These lightweight materials comprise 3-D woven fabrics and multifunctional thermal protection system (TPS) padding for NASA directed commercial sector space vehicles. Our TPS padding was selected as the critical component of the heat shield on the Orion Crew Capsule, which helps protect against the extreme temperatures of atmospheric re-entry during missions to the moon, asteroids, or Mars.
We provide customers with robust complex materials optimized for the low pack volume and high energy absorption that critical use applications demand. Our advanced launch and recovery decelerator webbing has been key to the successful design of space rocket launch vehicles and capsule recovery programs. We also design T, X, and Pi shaped webbing for lighter-than-air inflatable airships, surveillance aerostats, and NASA directed commercial sector space vehicles (COTS).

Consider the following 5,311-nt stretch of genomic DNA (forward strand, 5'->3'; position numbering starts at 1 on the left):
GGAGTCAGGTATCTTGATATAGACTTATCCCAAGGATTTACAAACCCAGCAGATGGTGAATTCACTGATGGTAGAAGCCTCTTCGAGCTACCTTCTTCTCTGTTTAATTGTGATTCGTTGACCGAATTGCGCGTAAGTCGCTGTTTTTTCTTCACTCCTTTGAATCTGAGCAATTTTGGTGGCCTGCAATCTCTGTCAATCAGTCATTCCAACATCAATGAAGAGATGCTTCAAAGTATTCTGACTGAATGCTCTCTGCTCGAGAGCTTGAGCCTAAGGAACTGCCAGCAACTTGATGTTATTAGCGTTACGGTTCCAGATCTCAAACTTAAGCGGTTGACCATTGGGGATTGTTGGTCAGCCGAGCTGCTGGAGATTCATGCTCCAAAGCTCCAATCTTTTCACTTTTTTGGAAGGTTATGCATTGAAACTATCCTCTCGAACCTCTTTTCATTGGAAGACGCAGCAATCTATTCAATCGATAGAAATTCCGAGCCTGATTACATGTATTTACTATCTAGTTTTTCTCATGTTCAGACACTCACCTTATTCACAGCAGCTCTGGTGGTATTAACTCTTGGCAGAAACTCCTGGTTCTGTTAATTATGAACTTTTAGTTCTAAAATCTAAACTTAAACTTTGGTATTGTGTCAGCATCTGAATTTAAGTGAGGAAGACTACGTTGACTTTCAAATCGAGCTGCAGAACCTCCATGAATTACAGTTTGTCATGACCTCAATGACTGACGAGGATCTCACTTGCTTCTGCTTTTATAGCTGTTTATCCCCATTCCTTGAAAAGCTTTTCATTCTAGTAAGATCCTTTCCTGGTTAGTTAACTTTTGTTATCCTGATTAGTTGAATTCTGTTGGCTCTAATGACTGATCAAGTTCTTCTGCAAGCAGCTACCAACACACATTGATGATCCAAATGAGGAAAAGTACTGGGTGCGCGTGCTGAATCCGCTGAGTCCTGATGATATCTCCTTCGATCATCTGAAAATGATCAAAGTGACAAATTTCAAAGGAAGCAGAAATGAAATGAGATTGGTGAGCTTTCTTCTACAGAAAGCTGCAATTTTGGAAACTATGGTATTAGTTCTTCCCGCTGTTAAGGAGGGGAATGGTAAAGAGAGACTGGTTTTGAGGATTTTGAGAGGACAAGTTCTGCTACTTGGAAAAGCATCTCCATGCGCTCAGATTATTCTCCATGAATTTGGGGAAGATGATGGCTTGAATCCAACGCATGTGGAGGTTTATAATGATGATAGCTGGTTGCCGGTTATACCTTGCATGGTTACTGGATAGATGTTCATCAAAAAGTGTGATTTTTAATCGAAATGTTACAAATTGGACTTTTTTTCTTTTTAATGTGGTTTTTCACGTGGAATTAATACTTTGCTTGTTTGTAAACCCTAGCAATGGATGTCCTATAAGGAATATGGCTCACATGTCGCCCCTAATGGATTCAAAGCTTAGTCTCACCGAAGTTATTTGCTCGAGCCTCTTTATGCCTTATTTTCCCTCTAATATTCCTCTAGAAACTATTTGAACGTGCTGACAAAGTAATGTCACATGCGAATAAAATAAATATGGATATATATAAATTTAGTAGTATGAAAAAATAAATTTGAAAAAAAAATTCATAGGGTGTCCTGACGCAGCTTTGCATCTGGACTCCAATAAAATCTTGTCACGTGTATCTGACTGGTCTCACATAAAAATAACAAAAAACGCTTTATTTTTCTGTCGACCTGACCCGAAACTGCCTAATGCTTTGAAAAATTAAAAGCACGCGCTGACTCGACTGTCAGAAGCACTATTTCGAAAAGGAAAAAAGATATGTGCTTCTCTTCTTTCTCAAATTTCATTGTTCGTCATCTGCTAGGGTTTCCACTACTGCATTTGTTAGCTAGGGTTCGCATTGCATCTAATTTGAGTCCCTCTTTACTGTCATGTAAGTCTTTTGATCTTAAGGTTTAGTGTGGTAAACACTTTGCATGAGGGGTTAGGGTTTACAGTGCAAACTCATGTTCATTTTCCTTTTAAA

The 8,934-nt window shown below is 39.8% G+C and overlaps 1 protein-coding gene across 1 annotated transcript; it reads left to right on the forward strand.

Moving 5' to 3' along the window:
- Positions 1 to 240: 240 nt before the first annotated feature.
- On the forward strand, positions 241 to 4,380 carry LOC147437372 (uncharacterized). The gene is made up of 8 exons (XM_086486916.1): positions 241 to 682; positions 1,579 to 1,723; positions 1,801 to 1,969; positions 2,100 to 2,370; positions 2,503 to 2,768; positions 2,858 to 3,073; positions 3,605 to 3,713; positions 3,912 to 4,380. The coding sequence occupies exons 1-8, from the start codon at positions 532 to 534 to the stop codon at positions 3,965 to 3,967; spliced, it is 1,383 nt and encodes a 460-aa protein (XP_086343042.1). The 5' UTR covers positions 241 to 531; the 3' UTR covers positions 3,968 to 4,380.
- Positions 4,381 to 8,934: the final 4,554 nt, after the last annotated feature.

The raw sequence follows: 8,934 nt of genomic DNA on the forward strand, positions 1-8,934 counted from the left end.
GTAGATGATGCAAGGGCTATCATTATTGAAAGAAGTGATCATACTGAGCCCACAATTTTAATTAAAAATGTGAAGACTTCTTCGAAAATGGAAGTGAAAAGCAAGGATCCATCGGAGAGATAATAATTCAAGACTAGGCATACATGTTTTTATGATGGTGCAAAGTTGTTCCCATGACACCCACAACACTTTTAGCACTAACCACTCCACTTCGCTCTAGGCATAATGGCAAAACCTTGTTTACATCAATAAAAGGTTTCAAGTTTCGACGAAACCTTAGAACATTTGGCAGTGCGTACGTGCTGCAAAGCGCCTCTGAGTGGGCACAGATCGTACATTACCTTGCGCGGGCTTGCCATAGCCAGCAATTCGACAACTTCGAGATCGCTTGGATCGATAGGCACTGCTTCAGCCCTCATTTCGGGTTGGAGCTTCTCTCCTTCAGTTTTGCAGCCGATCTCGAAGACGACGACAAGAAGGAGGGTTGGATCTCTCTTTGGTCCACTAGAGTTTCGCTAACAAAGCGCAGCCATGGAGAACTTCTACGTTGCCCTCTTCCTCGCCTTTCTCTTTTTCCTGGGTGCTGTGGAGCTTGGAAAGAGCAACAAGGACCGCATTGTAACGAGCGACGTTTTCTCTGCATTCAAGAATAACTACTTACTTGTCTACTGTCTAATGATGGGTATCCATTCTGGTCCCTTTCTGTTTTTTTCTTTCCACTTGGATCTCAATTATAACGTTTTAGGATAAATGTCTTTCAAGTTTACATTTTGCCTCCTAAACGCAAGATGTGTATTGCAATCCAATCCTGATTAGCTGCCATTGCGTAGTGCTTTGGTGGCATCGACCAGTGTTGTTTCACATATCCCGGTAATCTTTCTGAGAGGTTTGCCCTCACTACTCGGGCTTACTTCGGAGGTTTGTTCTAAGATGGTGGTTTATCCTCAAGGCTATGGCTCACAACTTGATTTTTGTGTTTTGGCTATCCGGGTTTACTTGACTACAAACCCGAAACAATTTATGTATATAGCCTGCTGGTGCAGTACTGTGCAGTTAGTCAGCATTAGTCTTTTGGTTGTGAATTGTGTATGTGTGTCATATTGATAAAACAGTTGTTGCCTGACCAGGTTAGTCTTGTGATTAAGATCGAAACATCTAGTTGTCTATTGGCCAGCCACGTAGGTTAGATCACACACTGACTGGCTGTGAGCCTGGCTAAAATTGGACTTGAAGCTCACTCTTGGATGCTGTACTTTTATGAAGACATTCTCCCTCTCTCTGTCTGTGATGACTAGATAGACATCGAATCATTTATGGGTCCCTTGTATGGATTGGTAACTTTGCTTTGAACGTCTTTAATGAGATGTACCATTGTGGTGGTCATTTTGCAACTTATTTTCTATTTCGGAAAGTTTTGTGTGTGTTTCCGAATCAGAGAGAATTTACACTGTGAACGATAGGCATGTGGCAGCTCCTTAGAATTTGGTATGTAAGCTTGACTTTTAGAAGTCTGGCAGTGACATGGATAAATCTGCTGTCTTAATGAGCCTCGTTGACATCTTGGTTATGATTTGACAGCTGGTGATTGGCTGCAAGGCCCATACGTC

Our high performance webbing has appeared in a variety of other aerospace, space, and commercial applications such as parachutes, flight suits, seat belts, seat construction, cargo netting reinforcement tapes, and crew safety components. We ensure that all of our products pass strict Mil-Spec, PIA-Spec, and Department of Defense Berry Amendment requirements for the procurement of fabrics and textiles.
BRM was proud to be featured as a Phase II Company in NASA’s highly competitive Small Business Innovation Research (SBIR) program for our four year support of the Orion project, as well as our current work for an upcoming EM-1 mission. We are grateful for NASA’s commitment to integrating small businesses into its contractor base, and we are dedicated to leveraging our unique strengths to help pioneer the future of space exploration.
Want to Learn More?
Since 1923, Bally Ribbon Mills has been a leader in the design, development, and manufacture of 2-D and 3-D specialty webbing. Our custom engineering and diverse weaving technologies enable us to provide advanced products for both commercial and critical use applications.